“Go to sleep, baby. It’ll all be better when you wake up.”

He blinked.

This sure as hell didn’t look better.

Get a hold of yourself, Dean!

First things first.

He took another breath.

Okay, he was tied to a chair. Great. Never a good start to the day.

He struggled a little, the white hot pain suddenly shooting up his arms strangely making him grin like a loon. Yeah, it hurt like hell, but he could move. He could move. Not much, especially considering he was trussed up like a Christmas turkey. But at least he wasn’t paralyzed anymore.

He continued his self-assessment, flinching at the agony he felt in his fingers as he was assaulted by vivid images of his hands, bloody and raw, clawing at the lid of the Impala’s trunk. Desperate to get out, desperate to get to his brother.

His brother….

Not true not true….

At least that explained why his fingers stung like they were being gnawed on by a ravenous wendigo.

He tugged at his wrists again, barely stifling a whimper as new agony radiated up his arms. He couldn’t see behind him to where his hands had been twisted at his back, but judging by the copious amounts of baling twine twisted around his torso and his ankles, he was pretty sure that this was what he could feel biting into the already abused flesh at his wrists.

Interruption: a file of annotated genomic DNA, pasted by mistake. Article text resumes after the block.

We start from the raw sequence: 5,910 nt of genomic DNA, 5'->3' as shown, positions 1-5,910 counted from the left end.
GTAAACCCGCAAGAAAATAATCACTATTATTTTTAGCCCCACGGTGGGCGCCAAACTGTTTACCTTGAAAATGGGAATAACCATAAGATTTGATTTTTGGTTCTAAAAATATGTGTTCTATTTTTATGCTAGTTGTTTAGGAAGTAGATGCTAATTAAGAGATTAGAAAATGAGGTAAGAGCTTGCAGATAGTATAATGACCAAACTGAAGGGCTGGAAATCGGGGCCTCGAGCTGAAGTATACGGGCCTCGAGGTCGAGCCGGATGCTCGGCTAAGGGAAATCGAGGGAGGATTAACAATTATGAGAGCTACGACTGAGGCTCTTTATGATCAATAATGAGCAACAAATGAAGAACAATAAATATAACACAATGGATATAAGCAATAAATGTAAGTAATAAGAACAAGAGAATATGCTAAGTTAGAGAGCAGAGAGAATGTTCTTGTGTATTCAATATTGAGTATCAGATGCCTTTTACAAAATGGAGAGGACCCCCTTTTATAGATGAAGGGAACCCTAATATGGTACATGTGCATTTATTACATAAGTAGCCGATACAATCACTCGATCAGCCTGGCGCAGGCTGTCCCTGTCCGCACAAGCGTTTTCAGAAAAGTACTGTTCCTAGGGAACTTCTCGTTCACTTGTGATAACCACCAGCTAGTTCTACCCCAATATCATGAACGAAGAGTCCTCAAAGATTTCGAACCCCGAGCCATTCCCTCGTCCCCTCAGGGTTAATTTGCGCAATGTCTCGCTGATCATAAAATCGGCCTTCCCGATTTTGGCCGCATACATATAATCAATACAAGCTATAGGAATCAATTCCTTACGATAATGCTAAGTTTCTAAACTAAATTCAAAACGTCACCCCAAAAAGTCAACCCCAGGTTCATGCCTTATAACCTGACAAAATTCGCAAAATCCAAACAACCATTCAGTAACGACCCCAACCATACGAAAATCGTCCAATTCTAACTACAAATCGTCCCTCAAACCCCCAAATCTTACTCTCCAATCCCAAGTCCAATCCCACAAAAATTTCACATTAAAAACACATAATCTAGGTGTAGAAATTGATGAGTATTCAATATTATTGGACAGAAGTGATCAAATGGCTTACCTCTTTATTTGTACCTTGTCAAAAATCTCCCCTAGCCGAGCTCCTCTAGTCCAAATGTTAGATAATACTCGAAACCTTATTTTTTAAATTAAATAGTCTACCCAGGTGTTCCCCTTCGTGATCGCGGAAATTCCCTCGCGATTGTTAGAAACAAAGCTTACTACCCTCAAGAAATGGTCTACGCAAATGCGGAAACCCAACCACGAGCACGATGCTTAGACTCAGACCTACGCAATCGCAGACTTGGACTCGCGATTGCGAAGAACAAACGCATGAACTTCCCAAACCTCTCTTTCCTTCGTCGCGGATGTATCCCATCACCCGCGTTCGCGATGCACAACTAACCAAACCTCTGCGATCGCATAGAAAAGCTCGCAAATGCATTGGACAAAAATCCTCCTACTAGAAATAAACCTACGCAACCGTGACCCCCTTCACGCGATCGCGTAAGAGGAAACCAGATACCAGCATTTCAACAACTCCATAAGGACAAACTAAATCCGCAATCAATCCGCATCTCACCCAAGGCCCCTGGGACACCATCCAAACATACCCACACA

Bitch, he thought to himself, thoughts suddenly returning to Mia and stopping abruptly.

Don’t think. Don’t think.

Okay, rundown house, boards up at the window, filthy curtains, broken furniture… I’ve lived in worse places.

He sniffed cautiously. The place stank. Not just of old and abandoned but of something else. Blood. And death.

He shuddered involuntarily, hunter’s senses instantly on alert as he continued to assess his immediate surroundings. He’d been in a lot of haunted houses in his time. And this place? Well, there was certainly something not right about it, even if it wasn’t haunted. Couldn’t quite put his finger on it. He wasn’t sure if it was the smell or…something else.

Maybe it was the psychopathic half-demon shimmying through the open doorway toward him, a huge self-satisfied smile on her face.

“Glad someone’s having a good time,” he muttered, not quite making eye contact with her.

“Home sweet home, Dean!” Mia burst out, arms wide to indicate their surroundings. “Welcome to my homecoming party!”

Dean grimaced. “Figures a skank like you would live in a craphole like this.”